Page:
A friend told me that in Italy (Rome? maybe an area outside of Rome? – I don’t know the specifics) they apply the ashes on the top of the head, so they are hidden by hair (assuming not bald, I guess still not as obvious if bald). I was told this is done with those words of Jesus in mind – hiding the fact that you’re fasting.

      In contrast in my home parish, when I’ve been asked to help distribute ashes we’ve been specifically instructed to get as much ash as we can on our thumb and to really make a big cross that stands out.

      Does anyone have first-hand experience of Ash Wednesday ashes being applied other than on the forehead?

      1. @Barry Hudock – comment #10:
        Clergy used to receive the ashes on the top of their heads, where they had received the tonsure. Most clergy no longer receive the tonsure, so the distinction between ashes on the top of the head or forehead is largely lost. The missal says simply that ashes are placed on the head, and with no mention of the form of a cross

    2. @Rick Reed – comment #1:
      There’s a qualitative difference between fasting and repenting in the Jewish scriptures which makes it appropriate not to broadcast or display that one is doing the former yet appropriate to broadcast or display the latter.

      The former is an act of mortification, the latter a joyful returning or changing of direction (shuv). The whole purpose of donning sack cloth and/or ashes was to indicate that one had embarked on a new direction and to encourage others to do the same.

      1. @Gerard Flynn – comment #14:
        Both Jewish and Christian fasting appropriately reflect an attitude of repentance, and repentance in both traditions implies a commitment to conversion and change of heart. Jesus in the Ash Wednesday gospel says that one should “take care not to perform righteous deeds in order that people may see them.” His tone does not seem to suggest that some religious practices are for public display and others are not. When I was growing up we thought the blessed ashes were too holy to touch, and that God or the Church might be upset if we didn’t leave them on all day. I wonder how many people still have remnants of those feelings…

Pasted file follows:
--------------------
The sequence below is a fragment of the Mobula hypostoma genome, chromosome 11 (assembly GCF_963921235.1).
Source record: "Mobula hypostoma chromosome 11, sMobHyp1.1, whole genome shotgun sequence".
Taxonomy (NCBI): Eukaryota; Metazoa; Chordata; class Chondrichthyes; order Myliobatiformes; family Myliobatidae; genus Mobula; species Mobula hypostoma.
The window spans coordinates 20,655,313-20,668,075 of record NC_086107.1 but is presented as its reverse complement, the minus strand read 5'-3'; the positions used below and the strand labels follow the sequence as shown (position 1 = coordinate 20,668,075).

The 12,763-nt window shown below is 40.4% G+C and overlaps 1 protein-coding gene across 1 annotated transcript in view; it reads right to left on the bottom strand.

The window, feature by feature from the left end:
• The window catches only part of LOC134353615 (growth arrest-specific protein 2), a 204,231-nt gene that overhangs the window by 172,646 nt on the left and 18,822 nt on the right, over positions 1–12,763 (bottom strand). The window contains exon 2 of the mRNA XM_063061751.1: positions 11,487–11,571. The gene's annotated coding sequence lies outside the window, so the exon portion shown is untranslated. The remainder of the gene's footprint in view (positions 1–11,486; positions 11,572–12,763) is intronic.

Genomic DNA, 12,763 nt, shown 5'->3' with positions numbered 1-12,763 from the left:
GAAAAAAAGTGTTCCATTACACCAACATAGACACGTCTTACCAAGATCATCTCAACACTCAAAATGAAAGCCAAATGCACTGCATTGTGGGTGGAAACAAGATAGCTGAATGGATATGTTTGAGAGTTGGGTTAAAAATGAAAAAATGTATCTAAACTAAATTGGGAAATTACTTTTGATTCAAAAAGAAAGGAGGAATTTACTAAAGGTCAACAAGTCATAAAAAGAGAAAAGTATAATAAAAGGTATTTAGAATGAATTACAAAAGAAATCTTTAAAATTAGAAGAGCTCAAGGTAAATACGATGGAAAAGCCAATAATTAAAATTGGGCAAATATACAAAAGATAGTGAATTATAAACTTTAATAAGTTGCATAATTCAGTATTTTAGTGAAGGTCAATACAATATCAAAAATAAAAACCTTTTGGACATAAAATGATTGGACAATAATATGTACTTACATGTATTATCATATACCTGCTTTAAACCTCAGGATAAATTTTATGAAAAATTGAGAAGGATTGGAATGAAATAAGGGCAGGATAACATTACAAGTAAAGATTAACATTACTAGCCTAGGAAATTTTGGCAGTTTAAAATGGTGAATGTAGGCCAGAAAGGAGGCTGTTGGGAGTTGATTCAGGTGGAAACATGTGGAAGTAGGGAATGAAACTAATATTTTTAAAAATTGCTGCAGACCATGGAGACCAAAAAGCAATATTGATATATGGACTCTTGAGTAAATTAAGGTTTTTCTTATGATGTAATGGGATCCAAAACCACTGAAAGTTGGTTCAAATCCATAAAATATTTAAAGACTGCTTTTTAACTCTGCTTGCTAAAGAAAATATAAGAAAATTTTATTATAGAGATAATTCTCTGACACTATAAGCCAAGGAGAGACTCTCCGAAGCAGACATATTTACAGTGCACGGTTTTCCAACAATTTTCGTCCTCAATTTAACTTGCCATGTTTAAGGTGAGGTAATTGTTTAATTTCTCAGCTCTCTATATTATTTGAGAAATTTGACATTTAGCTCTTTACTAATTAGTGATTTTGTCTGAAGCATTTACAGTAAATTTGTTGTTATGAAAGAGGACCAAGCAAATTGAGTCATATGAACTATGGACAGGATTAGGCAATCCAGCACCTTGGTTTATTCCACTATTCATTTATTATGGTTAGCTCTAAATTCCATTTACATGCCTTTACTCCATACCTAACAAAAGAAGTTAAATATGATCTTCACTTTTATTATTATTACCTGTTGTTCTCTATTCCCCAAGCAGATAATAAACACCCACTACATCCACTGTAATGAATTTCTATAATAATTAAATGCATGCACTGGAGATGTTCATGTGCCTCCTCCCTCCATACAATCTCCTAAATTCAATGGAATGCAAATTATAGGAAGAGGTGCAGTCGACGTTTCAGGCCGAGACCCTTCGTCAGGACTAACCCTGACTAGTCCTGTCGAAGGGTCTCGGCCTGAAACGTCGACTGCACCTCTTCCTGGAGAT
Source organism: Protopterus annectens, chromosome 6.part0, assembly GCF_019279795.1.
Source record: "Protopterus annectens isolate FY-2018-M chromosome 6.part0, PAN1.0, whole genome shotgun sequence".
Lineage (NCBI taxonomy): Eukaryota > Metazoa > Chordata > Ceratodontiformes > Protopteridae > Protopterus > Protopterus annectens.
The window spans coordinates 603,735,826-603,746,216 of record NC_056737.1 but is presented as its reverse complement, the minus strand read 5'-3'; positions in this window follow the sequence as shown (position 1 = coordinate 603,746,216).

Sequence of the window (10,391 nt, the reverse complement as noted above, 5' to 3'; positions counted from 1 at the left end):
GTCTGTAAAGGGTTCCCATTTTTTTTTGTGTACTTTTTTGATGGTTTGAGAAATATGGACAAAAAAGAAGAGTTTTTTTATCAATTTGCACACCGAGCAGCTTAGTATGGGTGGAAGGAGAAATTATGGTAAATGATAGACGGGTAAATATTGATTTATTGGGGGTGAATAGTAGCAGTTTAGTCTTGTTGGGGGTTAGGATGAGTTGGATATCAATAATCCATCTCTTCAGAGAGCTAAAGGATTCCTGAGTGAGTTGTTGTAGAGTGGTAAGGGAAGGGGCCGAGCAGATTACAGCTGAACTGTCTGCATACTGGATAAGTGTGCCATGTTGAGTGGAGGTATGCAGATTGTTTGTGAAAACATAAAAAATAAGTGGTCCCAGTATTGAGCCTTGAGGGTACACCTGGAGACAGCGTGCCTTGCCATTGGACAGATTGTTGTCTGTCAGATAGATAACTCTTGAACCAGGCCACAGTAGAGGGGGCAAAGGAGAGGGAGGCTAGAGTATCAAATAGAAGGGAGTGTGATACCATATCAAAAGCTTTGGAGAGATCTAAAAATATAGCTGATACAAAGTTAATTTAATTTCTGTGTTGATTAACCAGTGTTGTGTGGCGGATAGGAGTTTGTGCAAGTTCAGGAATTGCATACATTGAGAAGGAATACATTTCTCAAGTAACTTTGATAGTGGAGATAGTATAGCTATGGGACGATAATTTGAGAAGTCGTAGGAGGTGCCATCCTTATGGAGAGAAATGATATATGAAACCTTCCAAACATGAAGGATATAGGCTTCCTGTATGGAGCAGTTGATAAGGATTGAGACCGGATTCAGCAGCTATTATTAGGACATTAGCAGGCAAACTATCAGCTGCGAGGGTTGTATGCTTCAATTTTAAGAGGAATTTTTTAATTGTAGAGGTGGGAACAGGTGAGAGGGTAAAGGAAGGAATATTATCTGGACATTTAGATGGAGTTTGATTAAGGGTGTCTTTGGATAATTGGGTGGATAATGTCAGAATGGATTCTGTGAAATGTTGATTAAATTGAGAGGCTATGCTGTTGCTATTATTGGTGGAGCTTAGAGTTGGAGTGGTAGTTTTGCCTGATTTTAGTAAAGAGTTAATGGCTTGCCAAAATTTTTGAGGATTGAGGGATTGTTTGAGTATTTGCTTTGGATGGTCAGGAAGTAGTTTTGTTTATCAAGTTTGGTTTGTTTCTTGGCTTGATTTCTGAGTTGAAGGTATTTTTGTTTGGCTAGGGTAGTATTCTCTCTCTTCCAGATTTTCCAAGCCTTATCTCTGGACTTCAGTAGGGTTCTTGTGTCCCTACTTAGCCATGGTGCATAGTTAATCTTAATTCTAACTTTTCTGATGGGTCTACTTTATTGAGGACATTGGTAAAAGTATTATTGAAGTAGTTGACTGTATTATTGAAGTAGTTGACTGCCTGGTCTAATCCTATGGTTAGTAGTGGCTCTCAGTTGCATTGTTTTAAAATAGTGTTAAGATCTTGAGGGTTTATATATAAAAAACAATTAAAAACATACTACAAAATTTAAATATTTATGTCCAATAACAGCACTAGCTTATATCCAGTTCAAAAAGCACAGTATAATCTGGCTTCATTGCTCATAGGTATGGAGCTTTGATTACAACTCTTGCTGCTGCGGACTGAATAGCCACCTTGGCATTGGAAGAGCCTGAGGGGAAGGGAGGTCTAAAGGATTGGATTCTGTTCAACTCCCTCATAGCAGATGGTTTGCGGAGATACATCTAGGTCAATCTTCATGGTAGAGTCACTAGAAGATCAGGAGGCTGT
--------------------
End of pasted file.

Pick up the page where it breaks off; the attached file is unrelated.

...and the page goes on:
2. Two thoughts . . .

    (1) The assumption that only Catholics wear ashes on Ash Wednesday is mistaken. That person you meet with ashes on her or his forehead may also be Lutheran, Anglican, or from another part of the Body of Christ.

    (2) As I read Mannion’s litany of ashes, two other sets of ashes came to mind. One set of ashes, sadly familiar every winter, come from the remains of houses and apartments that have burned down, caused by a bad space heater being used because the gas service had been shut off for non-payment. Homes are lost, possessions are lost, and all too often, lives are lost. In communities scarred by such events, the ashes of Ash Wednesday are a visceral symbol indeed.

    The other set of ashes that came to my mind are those spilled into the Dan River of North Carolina earlier this month by Duke Energy. Not only is the river ecology at risk [pdf] (with both short-term and long-term effects), but so is so the livelihood of many communities along the river.

    Compared with last year, Ash Wednesday in North Carolina will be a very different experience.

  3. I have mostly observed Ash Wednesday personally, and it is not as fulfilling to me as it seems to be for others. It touches people. It isn’t a holy day of obligation; it’s in the middle of what is usually a busy time. In spite of that, our church will be packed, including lots of Protestants. I bet we have much more attendance on Ash Wednesday than we do for Holy Thursday. I don’t get the impression that those in attendance feel depressed; renewed is more like it. Anyone else find this to be true?

    1. @Charles Day – comment #3:
      Yes, exactly. And non-Catholics do have these services also. Wouldn’t have caught on the last 50 years if your take on the day wasn’t on target.

      Mark MIller

  4. We get many more people than a Holyday (excluding Christmas). It’s like a reconnection service for the many who don’t come to Mass often and who don’t present themselves for Communion. For all of them it means that even complete strangers will acknowledge they are Catholics. The ashes remind them of their first communion and confirmation, and of the second grade Catholic school teacher who was so kind and understanding. As for all those other kinds of ashes, only the left leaning Catholics may connect with them. The vast majority of folks, including well educated ones, will be hoping that Jesus really did on the cross for their sins.